During a recent trip to Charleston, South Carolina, I had reason to wander down King Street, not too far from the Belmond Hotel where we were staying. I came across a bookstore. It just wasn’t any bookstore. It was a Pauline Bookstore. Bookstores are becoming increasingly scarce but to find a Catholic bookstore in the South was way past my imagination. I had thought that there were only two Pauline outlets, the one I visit in St. Louis and the one near the Mother House in Massachusetts.
I mourn the decline of the American bookstore. There is nothing sadder than walking into a homegrown or chain bookstore and seeing a stack of empty shelves. The current decline of the mom-and-pop bookstore is disheartening. One need only see the movie with Meg Ryan, You Got Mail, a remake of the classic, The Little Shop Around the Corner, to feel the sadness that permeates the closing of a neighborhood bookstore.
Losing a familiar bookstore is like losing a good friend. Now the same malady is afflicting even the big chains, like the now defunct Borders chain, and Barnes and Noble, which barely survive today.
Is it that people don’t read books anymore or is it that they just don’t buy them? Part of the recent decline is attributable to the transition from print information to digital, both for news and recreation. I will also offer that our population seems to have lost much of its literacy and the sense of curiosity about the meaning of life.
The digital age has seriously impacted traditional book reading. I saw my first Kindle on an airplane and from where I was sitting it looked like a large video game.
Then there is also something called the Nook that sounds more fitting for the first meal of the day. And then my daughter got her first iPad.
Books are essential for man’s right to know. I fear that someday, despite all the electronic book-reading devices, people will be so dulled by what passes for education today–a basic form of indoctrination–that they will use these devices merely for the distracting contentment of bread and circuses. And what of the bookstores?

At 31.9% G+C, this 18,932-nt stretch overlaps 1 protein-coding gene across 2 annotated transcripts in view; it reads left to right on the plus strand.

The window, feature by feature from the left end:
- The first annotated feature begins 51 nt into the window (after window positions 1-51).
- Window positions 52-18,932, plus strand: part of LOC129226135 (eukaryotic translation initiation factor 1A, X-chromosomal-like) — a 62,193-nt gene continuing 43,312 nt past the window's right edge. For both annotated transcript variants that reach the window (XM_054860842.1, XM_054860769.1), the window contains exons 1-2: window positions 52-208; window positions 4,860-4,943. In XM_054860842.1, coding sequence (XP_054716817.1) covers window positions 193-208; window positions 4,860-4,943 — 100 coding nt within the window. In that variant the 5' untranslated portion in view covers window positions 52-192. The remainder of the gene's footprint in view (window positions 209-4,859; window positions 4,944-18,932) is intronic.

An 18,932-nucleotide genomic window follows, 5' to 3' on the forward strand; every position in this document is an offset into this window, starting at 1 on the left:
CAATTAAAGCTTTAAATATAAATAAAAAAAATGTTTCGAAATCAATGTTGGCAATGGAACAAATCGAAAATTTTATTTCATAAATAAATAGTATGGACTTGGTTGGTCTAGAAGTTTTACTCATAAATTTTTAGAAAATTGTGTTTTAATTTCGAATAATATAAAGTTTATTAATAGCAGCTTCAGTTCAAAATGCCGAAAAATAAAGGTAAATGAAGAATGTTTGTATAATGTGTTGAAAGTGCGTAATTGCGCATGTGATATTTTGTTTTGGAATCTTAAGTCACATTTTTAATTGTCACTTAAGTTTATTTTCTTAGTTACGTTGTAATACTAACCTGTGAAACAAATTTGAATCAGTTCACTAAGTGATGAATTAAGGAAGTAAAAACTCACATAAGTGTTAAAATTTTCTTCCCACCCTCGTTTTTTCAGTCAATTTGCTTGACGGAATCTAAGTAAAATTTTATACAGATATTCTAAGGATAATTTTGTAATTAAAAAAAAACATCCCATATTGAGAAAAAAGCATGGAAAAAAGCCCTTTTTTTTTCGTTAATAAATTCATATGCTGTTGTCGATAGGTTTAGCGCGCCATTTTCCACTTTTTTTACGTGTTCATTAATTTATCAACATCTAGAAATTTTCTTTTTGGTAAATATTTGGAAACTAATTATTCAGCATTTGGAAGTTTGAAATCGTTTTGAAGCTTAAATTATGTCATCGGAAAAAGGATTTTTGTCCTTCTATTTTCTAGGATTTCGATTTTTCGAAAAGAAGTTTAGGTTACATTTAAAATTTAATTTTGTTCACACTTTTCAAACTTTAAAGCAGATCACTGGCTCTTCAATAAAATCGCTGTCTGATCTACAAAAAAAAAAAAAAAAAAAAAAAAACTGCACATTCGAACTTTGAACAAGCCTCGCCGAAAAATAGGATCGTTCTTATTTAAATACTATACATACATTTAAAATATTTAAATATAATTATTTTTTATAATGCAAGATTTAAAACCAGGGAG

A world with empty shelves and no bookstores is like a world without love, passion, humor, adventure, drama and nobility. I saw a cartoon years ago that says it better than I can. It depicted a library for illiterates—many bookshelves, devoid of any books. What is happening is a sad testament to how low our civilization has sunken. I don’t know if I can live in a world without books.
That’s why when I see a new bookstore, I am compelled to enter. Standing in front of this Catholic bookstore, I knew I had to go inside…but of course only to browse. One thing I enjoy about Pauline bookstores is that there is always a nun to talk to. I really miss the ubiquity of the Sisterhood. They were the only teachers I ever knew until the Jesuits took over my brain in high school and college.
I knew I had to buy something…even though my shelves at home grizzle and groan under the ponderous weight of tomes I know I will never live long enough to read. Usually, I look for any book by Fulton J. Sheen or G. K. Chesterton I have not read. The latter is always available. I chose one of his novels, Manalive.
Though I love his cryptic wit, I sometimes find Chesterton very difficult to understand. It is probably his British use of our common language. Sister recommended that I find a chapter of the Chesterton Society when I went back home. We do have a chapter in St. Louis but I know I would feel woefully ignorant around the kind of dedicated amateurs that usually attend these meetings.
I must have boasted to sister that I wrote for the Mindszenty Foundation for 11 years and now write for the Catholic Journal. I say this because she convinced me to buy a short book of mediations (Living Faith) that would give me many ideas for future essays. Of course I bought one. She was quite a persuasive saleswoman.
I wish I had had time to browse more because I would have looked for anything written by Pat Conroy, who I think is one of the best American novelists of all time. I know many literature professors would be revolted by that idea. For me, he not only captures the voice and flavor of the South, but he treats more universal and Catholic themes that are lined with his own recurring struggles with his childhood faith.
Conroy was born in Atlanta but with his father in the military, his first and only permanent home was in South Carolina. His picture hangs among other luminaries that have dotted Charleston history in the lobby of the Belmond. Most of his best work is buried deeply in the Piedmont soil of his adoptive home and the complicated theology of his Catholic faith.
His lifelong attempt to exorcise the deep-seated devils of his upbringing appear on almost every page of his two best books, The Great Santini and The Prince of Tides. I mourned his death from pancreatic cancer this past March. Conroy was no Chesterton but he had a vision of a side of Catholic life that most of us will never see or experience. There is much more I could about my love for Conroy but I think I will save that for another day.